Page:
David Ruddock
David's phone is whatever is currently sitting on his desk. He is an avid writer, and enjoys playing devil's advocate in editorials, and reviewing the latest phones and gadgets. He also doesn't usually write such boring sentences.

28
Aug
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MasterCard and T-Mobile revealed some information about which devices we can expect Isis on when it launches at the end of September (according to Bloomberg), though we have no reason to believe this constitutes every supported device. Here's the list of compatible Android phones, as we've compiled it.

  • T-Mobile
    • Galaxy S II
    • Galaxy S III
    • HTC Amaze 4
  • Verizon
    • DROID Incredible 4G LTE
    • Galaxy S III
  • AT&T
    • One X
    • Galaxy S III

A number of other devices are listed as supporting "any" standard on MasterCard's list, some being international phones, so it's unclear whether phones labeled in this fashion that are in the US will actually support Isis, or if they are merely deemed compatible with it.

28
Aug
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According to the Wall Street Journal, Samsung isn't wasting time on keeping the eight smartphones Apple is demanding injunctions against on store shelves. And no, I'm not talking about an appeal.

Samsung is currently working with the carriers selling at least five of those phones in order to strip them of the features described in the software patents they were deemed to infringe as part of Friday's verdict in Apple v.

28
Aug
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A rather innocuous OTA update (T989UVLH1) for T-Mobile's Galaxy S II was announced today, with a 2-line changelog that, on the surface, probably won't excite anyone:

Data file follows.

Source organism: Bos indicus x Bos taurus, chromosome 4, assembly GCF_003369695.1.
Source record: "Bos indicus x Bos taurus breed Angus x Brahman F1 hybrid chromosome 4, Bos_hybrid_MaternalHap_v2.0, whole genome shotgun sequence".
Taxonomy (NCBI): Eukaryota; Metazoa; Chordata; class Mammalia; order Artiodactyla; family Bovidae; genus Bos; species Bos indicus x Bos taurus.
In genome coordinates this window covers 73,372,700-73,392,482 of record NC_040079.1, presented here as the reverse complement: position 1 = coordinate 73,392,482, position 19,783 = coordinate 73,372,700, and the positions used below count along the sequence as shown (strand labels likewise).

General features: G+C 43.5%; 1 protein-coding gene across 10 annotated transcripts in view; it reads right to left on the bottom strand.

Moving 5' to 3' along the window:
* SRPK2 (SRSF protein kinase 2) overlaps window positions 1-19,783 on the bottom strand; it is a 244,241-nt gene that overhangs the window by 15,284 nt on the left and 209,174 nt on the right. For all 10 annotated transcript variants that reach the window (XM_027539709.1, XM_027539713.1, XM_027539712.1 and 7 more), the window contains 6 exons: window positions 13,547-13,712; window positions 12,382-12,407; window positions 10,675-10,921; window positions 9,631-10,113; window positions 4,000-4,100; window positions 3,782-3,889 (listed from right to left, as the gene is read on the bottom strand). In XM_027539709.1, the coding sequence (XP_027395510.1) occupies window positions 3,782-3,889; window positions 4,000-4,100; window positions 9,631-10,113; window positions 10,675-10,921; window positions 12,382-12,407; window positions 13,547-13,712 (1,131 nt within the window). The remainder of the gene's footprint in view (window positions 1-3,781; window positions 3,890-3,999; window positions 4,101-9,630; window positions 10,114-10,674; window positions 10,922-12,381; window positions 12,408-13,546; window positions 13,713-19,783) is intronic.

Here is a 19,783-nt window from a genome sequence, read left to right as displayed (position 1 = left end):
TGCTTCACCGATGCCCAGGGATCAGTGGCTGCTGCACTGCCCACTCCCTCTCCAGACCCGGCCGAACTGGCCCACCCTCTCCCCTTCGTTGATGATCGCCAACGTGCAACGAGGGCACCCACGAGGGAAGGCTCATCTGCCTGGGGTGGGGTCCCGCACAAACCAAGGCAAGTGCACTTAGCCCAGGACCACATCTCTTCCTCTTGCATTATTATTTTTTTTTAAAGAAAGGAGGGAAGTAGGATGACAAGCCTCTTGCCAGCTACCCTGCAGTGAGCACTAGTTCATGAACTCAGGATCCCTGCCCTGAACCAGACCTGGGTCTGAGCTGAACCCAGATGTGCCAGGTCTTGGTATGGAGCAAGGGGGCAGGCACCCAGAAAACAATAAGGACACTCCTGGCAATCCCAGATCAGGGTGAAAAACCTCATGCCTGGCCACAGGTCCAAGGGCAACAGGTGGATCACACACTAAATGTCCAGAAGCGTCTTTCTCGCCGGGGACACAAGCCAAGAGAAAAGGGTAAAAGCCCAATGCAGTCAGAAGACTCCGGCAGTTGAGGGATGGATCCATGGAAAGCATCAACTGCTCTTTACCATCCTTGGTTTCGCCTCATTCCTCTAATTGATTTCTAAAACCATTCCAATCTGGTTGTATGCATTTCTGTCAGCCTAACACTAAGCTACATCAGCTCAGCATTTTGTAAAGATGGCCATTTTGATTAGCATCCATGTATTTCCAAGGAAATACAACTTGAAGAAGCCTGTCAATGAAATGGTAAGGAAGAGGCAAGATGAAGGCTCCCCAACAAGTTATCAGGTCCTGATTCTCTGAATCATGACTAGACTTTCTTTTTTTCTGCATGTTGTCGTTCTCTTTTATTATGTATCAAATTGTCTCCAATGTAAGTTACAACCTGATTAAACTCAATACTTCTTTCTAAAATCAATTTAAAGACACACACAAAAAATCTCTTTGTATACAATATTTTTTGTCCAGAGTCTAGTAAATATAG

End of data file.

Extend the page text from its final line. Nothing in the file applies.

Improvements

  • ISIS/NFC update
  • Bug fixes

That's the whole thing. But that little Isis mention is easy to overlook - this is the first phone to officially indicate (if indirectly) support for the carrier-backed mobile payment system. Unfortunately, we don't have a T-Mobile Galaxy S II in order to check if this update actually brings the Isis app itself, or is merely in preparation for support.

27
Aug
Spider_Front_1, 8/11/11, 11:29 AM,  8C, 4274x2400 (768+2896), 100%, Bent 6 Adjuste,  1/20 s, R42.8, G30.0, B59.6<br />

According to P3droid, a number of Motorola devices running Android 4.0+ have been imbued with a new feature you might not have noticed: a visual root checker. It's present on the RAZR, RAZR MAXX, DROID 4, and test builds of the Bionic. It operates rather simply. Once a phone is rooted, somewhere in permanent memory, a status change is written that displays in the phone's recovery menu.

26
Aug
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Wireless headphones are a rapidly emerging market, thanks to the continually growing proportion of the population that own Bluetooth-enabled smartphones and tablets. On-ear wireless headphones, in particular, are picking up. We've reviewed several of these style of headphones, and found performance and price to vary wildly. You can spend $30 on a bargain-bin set of wireless headphones, or upwards of $400-500 for some of the name brand audiophile products out there.